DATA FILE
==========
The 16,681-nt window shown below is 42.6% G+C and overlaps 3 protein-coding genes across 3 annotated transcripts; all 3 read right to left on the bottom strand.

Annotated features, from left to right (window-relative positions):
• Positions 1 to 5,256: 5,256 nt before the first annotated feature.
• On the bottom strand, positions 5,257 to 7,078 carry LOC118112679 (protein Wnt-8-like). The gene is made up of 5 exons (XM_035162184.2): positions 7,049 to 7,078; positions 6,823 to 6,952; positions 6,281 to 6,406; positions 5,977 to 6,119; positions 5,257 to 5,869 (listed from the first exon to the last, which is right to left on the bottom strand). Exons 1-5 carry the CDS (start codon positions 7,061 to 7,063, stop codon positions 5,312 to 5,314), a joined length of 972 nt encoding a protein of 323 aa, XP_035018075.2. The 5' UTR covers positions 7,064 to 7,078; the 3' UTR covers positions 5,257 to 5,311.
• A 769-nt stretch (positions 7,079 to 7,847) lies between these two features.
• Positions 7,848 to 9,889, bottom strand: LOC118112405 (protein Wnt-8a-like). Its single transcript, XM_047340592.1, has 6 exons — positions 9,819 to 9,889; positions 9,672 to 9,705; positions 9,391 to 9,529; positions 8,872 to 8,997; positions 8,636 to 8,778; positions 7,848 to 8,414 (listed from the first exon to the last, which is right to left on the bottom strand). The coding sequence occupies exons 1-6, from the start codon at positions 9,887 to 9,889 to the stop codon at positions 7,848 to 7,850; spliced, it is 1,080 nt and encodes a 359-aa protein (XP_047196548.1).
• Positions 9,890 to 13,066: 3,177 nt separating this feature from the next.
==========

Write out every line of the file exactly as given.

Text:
The 16,681-nt window shown below is 42.6% G+C and overlaps 3 protein-coding genes across 3 annotated transcripts; all 3 read right to left on the bottom strand.

Annotated features, from left to right (window-relative positions):
• Positions 1 to 5,256: 5,256 nt before the first annotated feature.
• On the bottom strand, positions 5,257 to 7,078 carry LOC118112679 (protein Wnt-8-like). The gene is made up of 5 exons (XM_035162184.2): positions 7,049 to 7,078; positions 6,823 to 6,952; positions 6,281 to 6,406; positions 5,977 to 6,119; positions 5,257 to 5,869 (listed from the first exon to the last, which is right to left on the bottom strand). Exons 1-5 carry the CDS (start codon positions 7,061 to 7,063, stop codon positions 5,312 to 5,314), a joined length of 972 nt encoding a protein of 323 aa, XP_035018075.2. The 5' UTR covers positions 7,064 to 7,078; the 3' UTR covers positions 5,257 to 5,311.
• A 769-nt stretch (positions 7,079 to 7,847) lies between these two features.
• Positions 7,848 to 9,889, bottom strand: LOC118112405 (protein Wnt-8a-like). Its single transcript, XM_047340592.1, has 6 exons — positions 9,819 to 9,889; positions 9,672 to 9,705; positions 9,391 to 9,529; positions 8,872 to 8,997; positions 8,636 to 8,778; positions 7,848 to 8,414 (listed from the first exon to the last, which is right to left on the bottom strand). The coding sequence occupies exons 1-6, from the start codon at positions 9,887 to 9,889 to the stop codon at positions 7,848 to 7,850; spliced, it is 1,080 nt and encodes a 359-aa protein (XP_047196548.1).
• Positions 9,890 to 13,066: 3,177 nt separating this feature from the next.